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    CONTEMPORARY BY ANGELA LI presents the solo exhibition of photographer He Xingyou, featuring his Landscape series taken throughout China. These works include the commonly seen contemporary landscape - large-scale city relocations and urban periphery constructions, deserted half-finished projects, ghost towns, mountain digging, sabotaging of the nature under the allure of great profits, with green mountains and clear water reduced to pieces of construction sites. “His main targets shown in Landscape series are a variety of construction sites throughout mainland China. As a result, what matters now is not how to record an event, but how to bring both immersive and historic truthfulness to the viewer. The scenes He Xingyou faces today are apparently different from what traditional literati saw in their time. Today the nature has been changed and even greatly destroyed by human hands, turning into construction sites or similar places. Here, two great forces - both human labour and nature are fiercely competing with each other, like what happens in a cruel battle,” says renowned Chinese curator Wang Lin.

    “He Xingyou’s aim is to change people’s customary visual habits. In China, people have become used to seeing construction sites, for they commonly exist everywhere. Worse still, people even become numb at the official and commercial powers’ contempt over nature and manipulation of people’s daily life. The visual effect that He seeks to achieve is the presenting of magnificence. He has brought us back to those scenes through omnipresent, highly vivid details: the devastated stones and soils, the grass, the trees, and the animals, all of which shock us. In his works, even grand scenes embody disturbances, and more sadness.”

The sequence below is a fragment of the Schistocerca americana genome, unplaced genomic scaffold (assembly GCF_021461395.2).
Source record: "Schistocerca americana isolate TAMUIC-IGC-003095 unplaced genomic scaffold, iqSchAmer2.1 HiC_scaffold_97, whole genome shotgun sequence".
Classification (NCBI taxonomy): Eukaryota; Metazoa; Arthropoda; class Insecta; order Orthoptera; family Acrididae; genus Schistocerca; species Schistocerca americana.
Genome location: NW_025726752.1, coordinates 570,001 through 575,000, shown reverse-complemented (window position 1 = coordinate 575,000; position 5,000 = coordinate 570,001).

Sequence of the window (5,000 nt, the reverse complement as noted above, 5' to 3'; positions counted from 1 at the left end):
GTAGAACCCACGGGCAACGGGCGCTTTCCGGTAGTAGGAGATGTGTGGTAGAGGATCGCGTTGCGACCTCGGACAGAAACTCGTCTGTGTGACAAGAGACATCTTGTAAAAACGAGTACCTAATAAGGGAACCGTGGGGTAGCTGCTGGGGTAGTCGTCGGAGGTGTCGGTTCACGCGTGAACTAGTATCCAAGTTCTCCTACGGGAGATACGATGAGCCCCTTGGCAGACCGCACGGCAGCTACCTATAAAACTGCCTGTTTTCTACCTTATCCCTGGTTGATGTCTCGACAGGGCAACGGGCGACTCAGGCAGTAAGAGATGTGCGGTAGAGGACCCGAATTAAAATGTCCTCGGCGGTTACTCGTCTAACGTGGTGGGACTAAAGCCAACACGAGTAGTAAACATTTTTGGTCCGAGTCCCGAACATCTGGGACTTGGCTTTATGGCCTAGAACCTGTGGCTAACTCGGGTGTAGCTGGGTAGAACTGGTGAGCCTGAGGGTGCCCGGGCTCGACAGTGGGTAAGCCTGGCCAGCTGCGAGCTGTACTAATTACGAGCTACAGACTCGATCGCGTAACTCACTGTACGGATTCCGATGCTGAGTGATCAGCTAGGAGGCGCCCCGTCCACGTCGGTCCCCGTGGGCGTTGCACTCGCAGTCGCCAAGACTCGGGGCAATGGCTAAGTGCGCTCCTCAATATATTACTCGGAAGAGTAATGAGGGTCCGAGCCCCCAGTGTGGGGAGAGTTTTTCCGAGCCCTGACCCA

He Xingyou has a complicated past. He had been a successful entrepreneur in China since the 1970s, but had gone through many ups and downs in his life. He had been arrested and put in prison several times, having been accused of being a counterrevolutionary in his teens, from listening to Soviet classical music on the radio, for being a capitalist when he was 20 after making decent money from taking photographs and portraits and later again in the middle of the last decade. However, all these never stopped his pursual of photography.